–> So let’s first of all enable this:
USE [MSDB] GO sp_configure 'show advanced options', 1 GO RECONFIGURE WITH OverRide GO sp_configure 'Ad Hoc Distributed Queries', 1 GO RECONFIGURE WITH OverRide GO
You can also enable this setting graphically by going to “Surface Area Configuration” and enable it.
–> Now, to access the Excel file there are 2 ways:
1. Directly fetch records from Excel by using the OPENROWSET() function by providing the providers and other options
2. Indirectly by creating a Linked Server first of all, then:
2.a. fetching records from Excel by using OPENQUERY() function or
2.b. by using the Linked Server name within the SELECT query
-- 1. Directly, by using OPENROWSET() function SELECT * FROM OPENROWSET ( 'Microsoft.ACE.OLEDB.12.0', 'Excel 12.0;Database=E:\SQL Server - Blogs\LinkedServer2010.xlsx;HDR=YES;IMEX=1', 'SELECT * FROM [Sheet1$]' ); -- OR -- -- 2. Indirectly, by Creating Linked Server & using OPENQUERY: EXEC sp_addLinkedServer @server= N'XLSX_2010', @srvproduct = N'Excel', @provider = N'Microsoft.ACE.OLEDB.12.0', @datasrc = N'E:\SQL Server - Blogs\LinkedServer2010.xlsx', @provstr = N'Excel 12.0; HDR=Yes'; GO -- 2.a. Using OPENQUERY() function: SELECT * FROM OPENQUERY (XLSX_2010, 'Select * from [Sheet1$]') -- 2.b. Using the Linked Server name within the SELECT query: SELECT * FROM XLSX_2010...[Sheet1$]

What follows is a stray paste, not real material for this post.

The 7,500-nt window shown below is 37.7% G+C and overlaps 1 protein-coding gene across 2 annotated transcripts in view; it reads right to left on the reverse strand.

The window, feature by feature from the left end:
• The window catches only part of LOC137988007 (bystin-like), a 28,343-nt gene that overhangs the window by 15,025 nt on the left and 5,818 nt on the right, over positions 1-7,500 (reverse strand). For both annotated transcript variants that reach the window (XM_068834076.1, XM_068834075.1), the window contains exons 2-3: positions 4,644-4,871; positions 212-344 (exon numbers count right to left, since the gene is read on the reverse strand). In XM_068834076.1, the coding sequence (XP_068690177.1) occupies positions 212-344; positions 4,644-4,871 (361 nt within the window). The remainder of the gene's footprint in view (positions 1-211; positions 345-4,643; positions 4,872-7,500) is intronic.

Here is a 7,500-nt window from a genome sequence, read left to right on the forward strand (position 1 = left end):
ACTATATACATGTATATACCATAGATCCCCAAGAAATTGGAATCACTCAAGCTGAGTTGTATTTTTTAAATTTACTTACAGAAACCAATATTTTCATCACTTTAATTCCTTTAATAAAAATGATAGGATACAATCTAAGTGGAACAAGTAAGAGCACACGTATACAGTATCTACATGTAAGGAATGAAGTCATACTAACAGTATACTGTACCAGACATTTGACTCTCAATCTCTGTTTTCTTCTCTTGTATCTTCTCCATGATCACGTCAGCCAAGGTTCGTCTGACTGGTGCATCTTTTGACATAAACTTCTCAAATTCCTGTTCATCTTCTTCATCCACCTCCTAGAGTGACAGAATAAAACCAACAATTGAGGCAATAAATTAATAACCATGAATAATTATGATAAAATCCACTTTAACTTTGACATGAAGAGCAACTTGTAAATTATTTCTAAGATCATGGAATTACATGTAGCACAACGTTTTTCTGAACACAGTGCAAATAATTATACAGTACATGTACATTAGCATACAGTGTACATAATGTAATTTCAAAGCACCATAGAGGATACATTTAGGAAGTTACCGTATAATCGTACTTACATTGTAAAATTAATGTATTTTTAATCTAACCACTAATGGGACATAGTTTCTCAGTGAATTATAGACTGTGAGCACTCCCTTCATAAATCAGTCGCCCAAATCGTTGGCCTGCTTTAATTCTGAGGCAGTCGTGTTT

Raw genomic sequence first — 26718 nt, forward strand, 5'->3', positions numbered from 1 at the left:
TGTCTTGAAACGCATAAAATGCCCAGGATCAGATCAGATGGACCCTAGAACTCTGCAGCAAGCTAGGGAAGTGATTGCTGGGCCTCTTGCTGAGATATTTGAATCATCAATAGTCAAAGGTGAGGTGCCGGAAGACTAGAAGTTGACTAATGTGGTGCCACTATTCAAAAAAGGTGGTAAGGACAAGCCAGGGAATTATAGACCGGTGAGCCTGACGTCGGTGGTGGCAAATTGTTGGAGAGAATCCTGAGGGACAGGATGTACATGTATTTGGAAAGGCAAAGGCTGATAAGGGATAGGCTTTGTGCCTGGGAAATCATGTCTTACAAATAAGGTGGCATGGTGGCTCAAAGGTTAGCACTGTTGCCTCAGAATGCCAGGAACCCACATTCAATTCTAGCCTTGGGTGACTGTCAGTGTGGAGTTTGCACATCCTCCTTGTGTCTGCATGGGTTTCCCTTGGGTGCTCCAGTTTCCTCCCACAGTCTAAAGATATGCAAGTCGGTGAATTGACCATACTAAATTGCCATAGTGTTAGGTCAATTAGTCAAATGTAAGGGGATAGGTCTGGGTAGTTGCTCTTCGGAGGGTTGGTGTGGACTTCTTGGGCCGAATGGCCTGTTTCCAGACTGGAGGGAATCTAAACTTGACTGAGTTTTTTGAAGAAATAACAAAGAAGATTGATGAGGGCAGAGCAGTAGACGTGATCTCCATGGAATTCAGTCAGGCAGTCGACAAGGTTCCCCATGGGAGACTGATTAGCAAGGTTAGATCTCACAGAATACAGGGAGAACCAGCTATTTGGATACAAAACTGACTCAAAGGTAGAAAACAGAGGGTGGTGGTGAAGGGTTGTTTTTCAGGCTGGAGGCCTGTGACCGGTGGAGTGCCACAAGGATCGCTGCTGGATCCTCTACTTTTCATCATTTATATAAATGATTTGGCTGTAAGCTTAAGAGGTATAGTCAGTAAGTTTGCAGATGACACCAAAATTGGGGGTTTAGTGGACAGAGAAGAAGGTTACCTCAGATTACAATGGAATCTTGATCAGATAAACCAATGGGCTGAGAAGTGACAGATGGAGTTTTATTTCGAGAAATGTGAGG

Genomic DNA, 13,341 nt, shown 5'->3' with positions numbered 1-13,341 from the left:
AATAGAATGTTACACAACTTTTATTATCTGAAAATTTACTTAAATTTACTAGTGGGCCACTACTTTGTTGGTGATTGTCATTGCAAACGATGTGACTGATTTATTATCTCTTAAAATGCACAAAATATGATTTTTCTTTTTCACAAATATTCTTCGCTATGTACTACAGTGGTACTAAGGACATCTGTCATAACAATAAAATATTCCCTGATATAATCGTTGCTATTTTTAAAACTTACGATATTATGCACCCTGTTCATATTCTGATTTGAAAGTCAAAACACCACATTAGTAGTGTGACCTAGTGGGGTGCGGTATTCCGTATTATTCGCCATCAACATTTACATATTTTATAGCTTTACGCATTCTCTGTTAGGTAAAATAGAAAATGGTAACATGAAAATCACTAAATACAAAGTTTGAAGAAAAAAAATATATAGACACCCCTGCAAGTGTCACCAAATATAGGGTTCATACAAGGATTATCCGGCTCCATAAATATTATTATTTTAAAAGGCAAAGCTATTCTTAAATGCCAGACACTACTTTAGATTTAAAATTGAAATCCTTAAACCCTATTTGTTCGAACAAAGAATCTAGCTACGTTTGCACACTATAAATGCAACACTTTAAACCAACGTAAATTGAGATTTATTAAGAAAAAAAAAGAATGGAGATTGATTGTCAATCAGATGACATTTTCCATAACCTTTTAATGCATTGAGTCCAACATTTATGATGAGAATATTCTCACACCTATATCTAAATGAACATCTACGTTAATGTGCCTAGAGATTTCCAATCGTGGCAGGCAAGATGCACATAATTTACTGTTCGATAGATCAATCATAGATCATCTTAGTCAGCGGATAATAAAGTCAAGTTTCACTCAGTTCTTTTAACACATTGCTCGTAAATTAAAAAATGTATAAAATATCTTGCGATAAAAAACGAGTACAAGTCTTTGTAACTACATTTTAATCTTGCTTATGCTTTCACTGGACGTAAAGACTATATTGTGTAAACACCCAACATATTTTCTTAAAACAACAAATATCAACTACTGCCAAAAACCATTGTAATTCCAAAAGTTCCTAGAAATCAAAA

Neither of the above options runs and ends up in following error:
Msg 7302, Level 16, State 1, Line 1
Cannot create an instance of OLE DB provider “Microsoft.ACE.OLEDB.12.0” for linked server “XLSX_2010”.
–> I searched on net and I got following solution in MSDN forums to register the ACE OLEDB 12.0 provider:
USE [master] GO EXEC master . dbo. sp_MSset_oledb_prop N'Microsoft.ACE.OLEDB.12.0' , N'AllowInProcess' , 1 GO EXEC master . dbo. sp_MSset_oledb_prop N'Microsoft.ACE.OLEDB.12.0' , N'DynamicParameters' , 1 GO
The previous error was gone, but this new error surfaced:
Msg 7438, Level 16, State 1, Line 1
The 32-bit OLE DB provider “Microsoft.ACE.OLEDB.12.0” cannot be loaded in-process on a 64-bit SQL Server.
To resolve this error you need to get the “Access Database Engine 2010” to facilitate the transfer of data between existing Microsoft Office files such as “Microsoft Office Access 2010” (*.mdb and *.accdb) files and “Microsoft Office Excel 2010” (*.xls, *.xlsx, and *.xlsb) files to other data sources such as “Microsoft SQL Server”.
–> Get the Microsoft Access Database Engine 2010 Redistributable [http://www.microsoft.com/en-us/download/details.aspx?id=13255]